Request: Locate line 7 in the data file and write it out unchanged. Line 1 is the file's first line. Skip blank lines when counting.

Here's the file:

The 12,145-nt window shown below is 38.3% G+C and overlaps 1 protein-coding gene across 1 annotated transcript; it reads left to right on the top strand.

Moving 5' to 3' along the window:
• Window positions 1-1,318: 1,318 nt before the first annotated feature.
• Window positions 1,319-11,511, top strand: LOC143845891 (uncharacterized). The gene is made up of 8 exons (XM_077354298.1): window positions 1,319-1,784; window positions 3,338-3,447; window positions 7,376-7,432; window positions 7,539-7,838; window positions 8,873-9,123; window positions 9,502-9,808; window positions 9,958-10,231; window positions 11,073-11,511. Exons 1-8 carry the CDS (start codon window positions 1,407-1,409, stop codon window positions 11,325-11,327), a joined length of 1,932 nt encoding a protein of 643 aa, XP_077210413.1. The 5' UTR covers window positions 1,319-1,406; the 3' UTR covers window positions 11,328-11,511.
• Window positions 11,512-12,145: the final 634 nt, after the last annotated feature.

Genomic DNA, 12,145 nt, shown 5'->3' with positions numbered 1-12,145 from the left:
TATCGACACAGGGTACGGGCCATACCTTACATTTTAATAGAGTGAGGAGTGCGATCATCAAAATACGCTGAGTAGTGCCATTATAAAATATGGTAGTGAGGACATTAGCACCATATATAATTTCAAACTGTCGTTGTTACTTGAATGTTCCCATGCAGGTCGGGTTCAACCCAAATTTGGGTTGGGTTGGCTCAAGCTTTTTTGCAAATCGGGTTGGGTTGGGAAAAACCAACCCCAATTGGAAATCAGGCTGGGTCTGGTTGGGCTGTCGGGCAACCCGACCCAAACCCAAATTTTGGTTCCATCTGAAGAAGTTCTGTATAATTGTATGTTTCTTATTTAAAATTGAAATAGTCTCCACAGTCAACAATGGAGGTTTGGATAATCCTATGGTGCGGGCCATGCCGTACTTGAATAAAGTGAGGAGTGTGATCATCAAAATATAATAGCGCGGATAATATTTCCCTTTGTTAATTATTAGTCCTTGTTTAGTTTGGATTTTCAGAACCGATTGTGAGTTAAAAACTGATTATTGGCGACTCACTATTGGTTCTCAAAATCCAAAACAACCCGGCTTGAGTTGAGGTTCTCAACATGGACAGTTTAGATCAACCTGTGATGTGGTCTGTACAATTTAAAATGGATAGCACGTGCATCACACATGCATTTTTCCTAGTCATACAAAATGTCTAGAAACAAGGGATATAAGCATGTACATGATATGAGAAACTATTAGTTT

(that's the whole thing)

TATCGACACAGGGTACGGGCCATACCTTACATTTTAATAGAGTGAGGAGTGCGATCATCAAAATACGCTGAGTAGTGCCATTATAAAATATGGTAGTGAGGACATTAGCACCATATATAATTTCAAACTGTCGTTGTTACTTGAATGTTCCCATGCAGGTCGGGTTCAACCCAAATTTGGGTTGGGTTGGCTCAAGCTTTTTTGCAAATCGGGTTGGGTTGGGAAAAACCAACCCCAATTGGAAATCAGGCTGGGTCTGGTTGGGCTGTCGGGCAACCCGACCCAAACCCAAATTTTGGTTCCATCTGAAGAAGTTCTGTATAATTGTATGTTTCTTATTTAAAATTGAAATAGTCTCCACAGTCAACAATGGAGGTTTGGATAATCCTATGGTGCGGGCCATGCCGTACTTGAATAAAGTGAGGAGTGTGATCATCAAAATATAATAGCGCGGATAATATTTCCCTTTGTTAATTATTAGTCCTTGTTTAGTTTGGATTTTCAGAACCGATTGTGAGTTAAAAACTGATTATTGGCGACTCACTATTGGTTCTCAAAATCCAAAACAACCCGGCTTGAGTTGAGGTTCTCAACATGGACAGTTTAGATCAACCTGTGATGTGGTCTGTACAATTTAAAATGGATAGCACGTGCATCACACATGCATTTTTCCTAGTCATACAAAATGTCTAGAAACAAGGGATATAAGCATGTACATGATATGAGAAACTATTAGTTT